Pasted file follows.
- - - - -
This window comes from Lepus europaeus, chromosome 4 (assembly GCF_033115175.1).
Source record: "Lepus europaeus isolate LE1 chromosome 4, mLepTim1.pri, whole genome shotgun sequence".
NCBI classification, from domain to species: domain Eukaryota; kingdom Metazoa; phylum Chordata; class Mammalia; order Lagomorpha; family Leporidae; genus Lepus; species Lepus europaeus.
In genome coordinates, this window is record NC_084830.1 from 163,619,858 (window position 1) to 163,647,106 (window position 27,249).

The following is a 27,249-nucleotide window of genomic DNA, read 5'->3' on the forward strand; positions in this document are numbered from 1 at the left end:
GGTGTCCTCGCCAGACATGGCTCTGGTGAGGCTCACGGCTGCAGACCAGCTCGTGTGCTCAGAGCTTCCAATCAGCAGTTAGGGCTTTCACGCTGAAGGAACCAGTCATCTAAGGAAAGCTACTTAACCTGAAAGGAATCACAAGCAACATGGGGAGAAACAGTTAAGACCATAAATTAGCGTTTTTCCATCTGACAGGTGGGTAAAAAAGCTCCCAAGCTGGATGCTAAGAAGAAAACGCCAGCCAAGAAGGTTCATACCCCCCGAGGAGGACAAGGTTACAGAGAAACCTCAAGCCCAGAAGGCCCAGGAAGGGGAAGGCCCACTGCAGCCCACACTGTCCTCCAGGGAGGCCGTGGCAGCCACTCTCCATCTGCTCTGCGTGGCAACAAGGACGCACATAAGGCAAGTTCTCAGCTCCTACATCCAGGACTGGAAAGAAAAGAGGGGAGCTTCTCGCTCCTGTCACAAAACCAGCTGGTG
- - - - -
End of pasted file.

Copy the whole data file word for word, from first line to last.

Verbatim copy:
This window comes from Lepus europaeus, chromosome 4 (assembly GCF_033115175.1).
Source record: "Lepus europaeus isolate LE1 chromosome 4, mLepTim1.pri, whole genome shotgun sequence".
NCBI classification, from domain to species: domain Eukaryota; kingdom Metazoa; phylum Chordata; class Mammalia; order Lagomorpha; family Leporidae; genus Lepus; species Lepus europaeus.
In genome coordinates, this window is record NC_084830.1 from 163,619,858 (window position 1) to 163,647,106 (window position 27,249).

The following is a 27,249-nucleotide window of genomic DNA, read 5'->3' on the forward strand; positions in this document are numbered from 1 at the left end:
GGTGTCCTCGCCAGACATGGCTCTGGTGAGGCTCACGGCTGCAGACCAGCTCGTGTGCTCAGAGCTTCCAATCAGCAGTTAGGGCTTTCACGCTGAAGGAACCAGTCATCTAAGGAAAGCTACTTAACCTGAAAGGAATCACAAGCAACATGGGGAGAAACAGTTAAGACCATAAATTAGCGTTTTTCCATCTGACAGGTGGGTAAAAAAGCTCCCAAGCTGGATGCTAAGAAGAAAACGCCAGCCAAGAAGGTTCATACCCCCCGAGGAGGACAAGGTTACAGAGAAACCTCAAGCCCAGAAGGCCCAGGAAGGGGAAGGCCCACTGCAGCCCACACTGTCCTCCAGGGAGGCCGTGGCAGCCACTCTCCATCTGCTCTGCGTGGCAACAAGGACGCACATAAGGCAAGTTCTCAGCTCCTACATCCAGGACTGGAAAGAAAAGAGGGGAGCTTCTCGCTCCTGTCACAAAACCAGCTGGTG